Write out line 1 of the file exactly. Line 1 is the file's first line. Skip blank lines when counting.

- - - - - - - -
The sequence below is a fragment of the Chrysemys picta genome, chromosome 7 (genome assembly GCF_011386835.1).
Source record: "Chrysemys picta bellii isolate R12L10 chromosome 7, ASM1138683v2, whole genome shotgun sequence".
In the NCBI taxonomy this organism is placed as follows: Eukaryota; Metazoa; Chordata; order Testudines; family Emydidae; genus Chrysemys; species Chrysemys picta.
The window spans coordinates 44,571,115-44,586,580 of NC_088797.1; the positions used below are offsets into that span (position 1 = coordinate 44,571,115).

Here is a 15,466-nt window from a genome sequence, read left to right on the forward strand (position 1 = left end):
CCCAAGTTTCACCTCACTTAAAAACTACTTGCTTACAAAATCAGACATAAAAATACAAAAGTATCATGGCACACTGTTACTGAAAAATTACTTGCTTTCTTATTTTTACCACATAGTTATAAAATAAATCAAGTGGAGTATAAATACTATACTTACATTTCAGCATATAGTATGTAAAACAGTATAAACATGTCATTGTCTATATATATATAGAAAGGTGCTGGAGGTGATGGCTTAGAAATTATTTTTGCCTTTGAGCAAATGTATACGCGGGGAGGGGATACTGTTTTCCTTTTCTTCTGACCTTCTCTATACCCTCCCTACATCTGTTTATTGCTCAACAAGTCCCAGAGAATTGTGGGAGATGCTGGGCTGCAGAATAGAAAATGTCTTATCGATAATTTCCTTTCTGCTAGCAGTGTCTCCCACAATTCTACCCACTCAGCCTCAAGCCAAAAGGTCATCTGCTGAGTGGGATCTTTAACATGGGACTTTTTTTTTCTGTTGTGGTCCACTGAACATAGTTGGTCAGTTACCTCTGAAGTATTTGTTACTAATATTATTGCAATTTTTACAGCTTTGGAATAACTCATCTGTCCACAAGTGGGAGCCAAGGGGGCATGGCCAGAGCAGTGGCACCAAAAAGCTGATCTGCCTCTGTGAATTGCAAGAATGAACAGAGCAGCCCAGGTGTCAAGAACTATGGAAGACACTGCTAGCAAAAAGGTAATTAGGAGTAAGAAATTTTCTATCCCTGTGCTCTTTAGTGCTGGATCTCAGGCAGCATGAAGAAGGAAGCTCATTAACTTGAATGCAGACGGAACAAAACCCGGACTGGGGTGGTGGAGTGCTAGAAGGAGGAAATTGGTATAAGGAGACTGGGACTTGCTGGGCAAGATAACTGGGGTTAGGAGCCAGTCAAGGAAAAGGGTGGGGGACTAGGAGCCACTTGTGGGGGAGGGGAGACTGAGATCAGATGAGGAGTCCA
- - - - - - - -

The sequence below is a fragment of the Chrysemys picta genome, chromosome 7 (genome assembly GCF_011386835.1).